In the same news release, London Mayor Troy Rudder echoed Westerfield’s comments. “We are extremely excited that General Dynamics is bringing 1,000 jobs to London and Laurel County. These new jobs will have a major impact on the economics of the surrounding area. We thank the state and local officials who worked to make the project possible,” he said.

“Putting a thousand folks to work is great, and it will have a long-range effect on the economy not only in London and Laurel County, but in all of the Tri-County region and Southern Kentucky,” Bruce Carpenter, Executive Director of the Corbin Economic Development Agency and the Southern Kentucky Chamber of Commerce, said Friday.

Pennington said, “There’s seven counties that border Laurel County. We’ll draw a lot of workers from this region. The first year’s payroll from General Dynamics will be $18 million, and up to $23 million in 10 years. Getting them to come here is tremendous. It’s the best project we’ve had since we got the Walmart DC (Distribution Center) project.”

The Governor’s Office also said Vangent, which was acquired by General Dynamics in October 2011 and has a call center facility on the Cumberland Gap Parkway in Corbin, was preliminarily approved by the Kentucky Economic Development Finance Authority for tax incentives up to $11.5 million through the Kentucky Business Investment program.

It added the approval was done to encourage investment and job creation in the London and Tri-County area.

The performance-based incentive allows a company to keep a portion of its investment over the term of the agreement through corporate income tax credits and wage assessments by meeting job and investment targets.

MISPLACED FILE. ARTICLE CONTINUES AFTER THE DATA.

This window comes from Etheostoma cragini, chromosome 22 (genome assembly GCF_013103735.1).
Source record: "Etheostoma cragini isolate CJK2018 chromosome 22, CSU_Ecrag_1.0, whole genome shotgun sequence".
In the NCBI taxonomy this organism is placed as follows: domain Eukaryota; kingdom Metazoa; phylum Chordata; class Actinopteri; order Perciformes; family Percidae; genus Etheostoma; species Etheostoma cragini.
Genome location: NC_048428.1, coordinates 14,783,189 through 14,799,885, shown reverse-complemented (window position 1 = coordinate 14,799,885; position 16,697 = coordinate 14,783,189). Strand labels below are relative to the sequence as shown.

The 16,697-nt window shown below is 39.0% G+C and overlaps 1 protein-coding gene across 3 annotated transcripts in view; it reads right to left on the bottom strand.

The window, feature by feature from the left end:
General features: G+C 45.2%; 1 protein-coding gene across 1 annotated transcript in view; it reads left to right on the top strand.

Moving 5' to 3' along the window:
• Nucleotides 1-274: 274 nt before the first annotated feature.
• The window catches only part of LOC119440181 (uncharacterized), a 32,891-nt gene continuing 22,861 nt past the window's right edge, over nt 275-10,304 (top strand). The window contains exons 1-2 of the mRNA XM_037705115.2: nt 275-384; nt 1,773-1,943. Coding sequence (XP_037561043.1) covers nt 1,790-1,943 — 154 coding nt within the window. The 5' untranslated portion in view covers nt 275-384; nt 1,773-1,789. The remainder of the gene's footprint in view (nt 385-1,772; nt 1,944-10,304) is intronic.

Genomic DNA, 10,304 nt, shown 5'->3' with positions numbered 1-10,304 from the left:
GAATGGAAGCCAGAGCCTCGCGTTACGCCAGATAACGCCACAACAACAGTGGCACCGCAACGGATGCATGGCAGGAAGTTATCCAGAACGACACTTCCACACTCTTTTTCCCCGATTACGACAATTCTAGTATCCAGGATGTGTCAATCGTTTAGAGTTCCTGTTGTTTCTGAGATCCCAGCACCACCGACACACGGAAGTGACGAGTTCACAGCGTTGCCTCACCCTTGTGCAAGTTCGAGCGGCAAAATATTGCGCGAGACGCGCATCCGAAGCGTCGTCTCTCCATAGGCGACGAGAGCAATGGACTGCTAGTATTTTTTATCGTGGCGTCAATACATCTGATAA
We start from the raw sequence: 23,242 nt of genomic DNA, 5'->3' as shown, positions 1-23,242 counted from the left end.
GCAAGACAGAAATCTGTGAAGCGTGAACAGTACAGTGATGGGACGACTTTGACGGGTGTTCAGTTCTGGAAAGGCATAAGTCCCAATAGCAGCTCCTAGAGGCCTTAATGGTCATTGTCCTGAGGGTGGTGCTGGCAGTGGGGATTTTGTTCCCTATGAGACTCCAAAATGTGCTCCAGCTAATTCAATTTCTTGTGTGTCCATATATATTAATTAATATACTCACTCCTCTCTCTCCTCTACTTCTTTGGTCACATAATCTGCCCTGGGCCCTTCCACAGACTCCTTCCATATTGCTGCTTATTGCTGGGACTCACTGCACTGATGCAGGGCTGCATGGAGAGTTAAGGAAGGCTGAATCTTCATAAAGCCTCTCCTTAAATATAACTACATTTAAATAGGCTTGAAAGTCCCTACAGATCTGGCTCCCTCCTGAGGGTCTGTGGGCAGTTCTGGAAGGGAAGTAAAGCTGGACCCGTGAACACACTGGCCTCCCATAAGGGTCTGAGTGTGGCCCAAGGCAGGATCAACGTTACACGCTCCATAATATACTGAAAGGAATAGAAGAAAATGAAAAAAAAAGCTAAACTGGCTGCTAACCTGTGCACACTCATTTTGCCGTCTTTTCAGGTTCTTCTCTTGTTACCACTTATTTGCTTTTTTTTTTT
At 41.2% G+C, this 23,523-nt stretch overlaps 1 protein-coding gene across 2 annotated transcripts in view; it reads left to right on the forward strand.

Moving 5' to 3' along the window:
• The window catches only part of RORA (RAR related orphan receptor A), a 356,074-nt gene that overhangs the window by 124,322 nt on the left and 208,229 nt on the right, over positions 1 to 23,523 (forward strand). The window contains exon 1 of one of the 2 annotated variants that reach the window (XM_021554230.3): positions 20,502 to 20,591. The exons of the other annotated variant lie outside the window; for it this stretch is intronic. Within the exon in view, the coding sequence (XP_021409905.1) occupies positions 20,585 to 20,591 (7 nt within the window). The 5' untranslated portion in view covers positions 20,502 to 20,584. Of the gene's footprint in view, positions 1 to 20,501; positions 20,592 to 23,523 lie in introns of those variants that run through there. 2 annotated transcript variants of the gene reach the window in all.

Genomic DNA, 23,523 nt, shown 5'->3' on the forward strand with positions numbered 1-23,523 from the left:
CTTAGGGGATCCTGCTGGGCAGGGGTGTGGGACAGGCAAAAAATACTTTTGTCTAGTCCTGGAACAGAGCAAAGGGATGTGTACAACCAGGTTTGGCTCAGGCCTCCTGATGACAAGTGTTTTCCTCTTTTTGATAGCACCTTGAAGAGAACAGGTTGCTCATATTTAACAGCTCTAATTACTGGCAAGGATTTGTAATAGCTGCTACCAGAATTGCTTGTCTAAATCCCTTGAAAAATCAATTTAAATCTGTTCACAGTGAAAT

On Friday, officials at the Vangent center in Corbin could not comment on the news of the tax incentive program, or General Dynamics locating to London. It was noticed outside that the former Vangent sign on the front of the building had been changed over to “General Dynamics,” while other signs on the building alerted passers-by that the center was “Now Hiring.”

Which is what will be happening soon at the General Dynamics location in London. Pennington, who along with his wife had just returned from a trip to Lexington earlier in the day, said his cell phone was quite active during the trip up to and from the Bluegrass. Many of the calls were about getting the facility. And those calls were very happy it happened.

He gave credit to the Laurel County Fiscal Court and the City of London, who partnered with the Industrial Development Authority on making the dream a reality, along with many others who played a major role in bringing a thousand jobs to the city and the region.

“We’re awfully proud. It’s an accomplishment we’ve worked hard to get. This is probably one of the best things that could happen in southeastern Kentucky. Absolutely,” said Pennington.